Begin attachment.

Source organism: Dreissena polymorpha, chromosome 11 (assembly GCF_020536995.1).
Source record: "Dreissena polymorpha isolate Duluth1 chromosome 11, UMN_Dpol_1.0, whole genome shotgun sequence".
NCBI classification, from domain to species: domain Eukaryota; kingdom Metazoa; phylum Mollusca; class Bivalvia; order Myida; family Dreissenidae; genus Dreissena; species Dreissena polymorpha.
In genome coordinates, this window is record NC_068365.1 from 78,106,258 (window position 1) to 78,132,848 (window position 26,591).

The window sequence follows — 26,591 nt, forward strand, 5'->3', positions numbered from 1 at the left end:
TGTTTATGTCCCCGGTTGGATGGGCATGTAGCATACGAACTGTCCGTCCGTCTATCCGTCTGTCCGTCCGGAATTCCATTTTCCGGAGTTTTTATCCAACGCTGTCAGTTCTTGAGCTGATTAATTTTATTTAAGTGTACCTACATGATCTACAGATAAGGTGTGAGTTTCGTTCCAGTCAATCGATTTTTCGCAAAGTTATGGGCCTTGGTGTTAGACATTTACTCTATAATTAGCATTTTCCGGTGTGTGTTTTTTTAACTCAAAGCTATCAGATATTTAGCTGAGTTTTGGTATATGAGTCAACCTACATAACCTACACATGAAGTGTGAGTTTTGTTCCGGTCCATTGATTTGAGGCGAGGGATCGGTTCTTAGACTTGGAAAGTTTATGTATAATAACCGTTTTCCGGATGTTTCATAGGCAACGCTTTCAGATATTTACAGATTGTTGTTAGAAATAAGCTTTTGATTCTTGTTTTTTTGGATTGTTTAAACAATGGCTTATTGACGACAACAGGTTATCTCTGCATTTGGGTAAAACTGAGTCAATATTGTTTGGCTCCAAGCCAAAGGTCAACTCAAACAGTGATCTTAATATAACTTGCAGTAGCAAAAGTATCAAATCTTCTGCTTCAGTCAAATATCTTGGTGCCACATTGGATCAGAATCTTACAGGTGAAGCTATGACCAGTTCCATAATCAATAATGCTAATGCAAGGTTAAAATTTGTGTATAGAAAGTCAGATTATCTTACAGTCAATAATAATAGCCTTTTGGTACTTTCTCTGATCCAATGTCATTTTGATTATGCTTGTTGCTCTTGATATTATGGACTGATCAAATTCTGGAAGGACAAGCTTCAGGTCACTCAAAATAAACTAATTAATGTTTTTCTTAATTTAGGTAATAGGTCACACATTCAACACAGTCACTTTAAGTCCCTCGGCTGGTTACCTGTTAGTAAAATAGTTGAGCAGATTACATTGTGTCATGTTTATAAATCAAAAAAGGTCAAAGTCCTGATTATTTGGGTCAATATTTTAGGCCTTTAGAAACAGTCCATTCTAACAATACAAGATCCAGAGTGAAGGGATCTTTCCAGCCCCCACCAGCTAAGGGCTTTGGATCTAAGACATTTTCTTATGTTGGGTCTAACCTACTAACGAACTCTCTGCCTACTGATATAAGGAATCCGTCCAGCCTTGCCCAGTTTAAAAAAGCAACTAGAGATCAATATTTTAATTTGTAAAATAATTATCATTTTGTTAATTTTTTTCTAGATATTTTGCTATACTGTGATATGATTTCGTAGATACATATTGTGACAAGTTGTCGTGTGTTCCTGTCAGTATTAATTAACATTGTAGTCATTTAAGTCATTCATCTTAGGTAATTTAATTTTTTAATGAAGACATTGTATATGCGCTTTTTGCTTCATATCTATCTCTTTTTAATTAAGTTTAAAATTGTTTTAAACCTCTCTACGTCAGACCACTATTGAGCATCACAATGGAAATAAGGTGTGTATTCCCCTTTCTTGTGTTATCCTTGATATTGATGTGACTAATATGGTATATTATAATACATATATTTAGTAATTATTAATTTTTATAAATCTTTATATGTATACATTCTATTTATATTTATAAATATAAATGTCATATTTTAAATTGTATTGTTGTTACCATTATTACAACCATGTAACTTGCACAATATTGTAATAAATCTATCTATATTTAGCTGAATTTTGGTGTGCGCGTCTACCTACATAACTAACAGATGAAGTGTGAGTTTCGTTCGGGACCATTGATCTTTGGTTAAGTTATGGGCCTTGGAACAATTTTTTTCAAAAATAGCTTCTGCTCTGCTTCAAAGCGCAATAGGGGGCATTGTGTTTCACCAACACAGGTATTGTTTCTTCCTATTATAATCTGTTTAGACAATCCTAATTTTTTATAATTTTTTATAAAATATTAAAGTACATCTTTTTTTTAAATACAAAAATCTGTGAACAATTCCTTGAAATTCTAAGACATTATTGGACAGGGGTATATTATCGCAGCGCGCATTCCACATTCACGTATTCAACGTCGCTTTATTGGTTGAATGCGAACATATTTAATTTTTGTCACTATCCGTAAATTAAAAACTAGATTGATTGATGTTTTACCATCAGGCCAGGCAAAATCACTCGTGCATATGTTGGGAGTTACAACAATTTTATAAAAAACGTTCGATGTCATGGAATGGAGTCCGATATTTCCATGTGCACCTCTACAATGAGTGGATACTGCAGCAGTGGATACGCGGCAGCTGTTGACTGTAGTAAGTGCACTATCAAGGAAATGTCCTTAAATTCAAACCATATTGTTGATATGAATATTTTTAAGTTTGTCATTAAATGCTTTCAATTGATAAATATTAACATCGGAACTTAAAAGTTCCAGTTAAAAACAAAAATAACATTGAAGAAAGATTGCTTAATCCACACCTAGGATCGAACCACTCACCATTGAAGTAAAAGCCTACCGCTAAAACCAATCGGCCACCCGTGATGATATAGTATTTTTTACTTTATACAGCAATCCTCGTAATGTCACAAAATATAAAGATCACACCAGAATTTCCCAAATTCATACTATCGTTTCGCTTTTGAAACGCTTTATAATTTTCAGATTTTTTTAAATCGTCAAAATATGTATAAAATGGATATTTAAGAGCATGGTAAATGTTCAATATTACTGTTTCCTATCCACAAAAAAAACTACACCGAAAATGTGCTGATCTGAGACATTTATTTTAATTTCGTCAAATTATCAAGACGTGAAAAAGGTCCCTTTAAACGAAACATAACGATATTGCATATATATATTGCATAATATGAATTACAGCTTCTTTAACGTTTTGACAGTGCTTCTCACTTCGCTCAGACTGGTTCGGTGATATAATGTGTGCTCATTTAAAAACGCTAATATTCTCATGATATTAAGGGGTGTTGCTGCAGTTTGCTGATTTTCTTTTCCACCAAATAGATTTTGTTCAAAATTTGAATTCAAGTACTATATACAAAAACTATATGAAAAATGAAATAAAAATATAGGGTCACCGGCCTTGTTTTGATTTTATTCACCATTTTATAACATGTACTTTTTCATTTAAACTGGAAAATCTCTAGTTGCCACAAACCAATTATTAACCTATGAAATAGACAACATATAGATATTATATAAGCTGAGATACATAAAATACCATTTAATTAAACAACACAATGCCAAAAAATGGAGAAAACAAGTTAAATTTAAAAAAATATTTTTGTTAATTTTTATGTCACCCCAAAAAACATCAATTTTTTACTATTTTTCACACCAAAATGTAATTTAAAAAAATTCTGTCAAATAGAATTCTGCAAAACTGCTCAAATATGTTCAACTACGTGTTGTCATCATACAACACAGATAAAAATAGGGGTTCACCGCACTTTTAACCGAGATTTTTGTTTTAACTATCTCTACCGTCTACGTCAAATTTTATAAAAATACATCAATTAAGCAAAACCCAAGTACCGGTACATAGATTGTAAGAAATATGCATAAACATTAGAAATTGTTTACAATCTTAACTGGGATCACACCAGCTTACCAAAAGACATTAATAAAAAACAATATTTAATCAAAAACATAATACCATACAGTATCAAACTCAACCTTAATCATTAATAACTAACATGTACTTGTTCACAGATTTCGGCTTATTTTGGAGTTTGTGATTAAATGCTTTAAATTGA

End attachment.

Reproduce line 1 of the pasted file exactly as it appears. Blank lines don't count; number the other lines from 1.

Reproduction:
Source organism: Dreissena polymorpha, chromosome 11 (assembly GCF_020536995.1).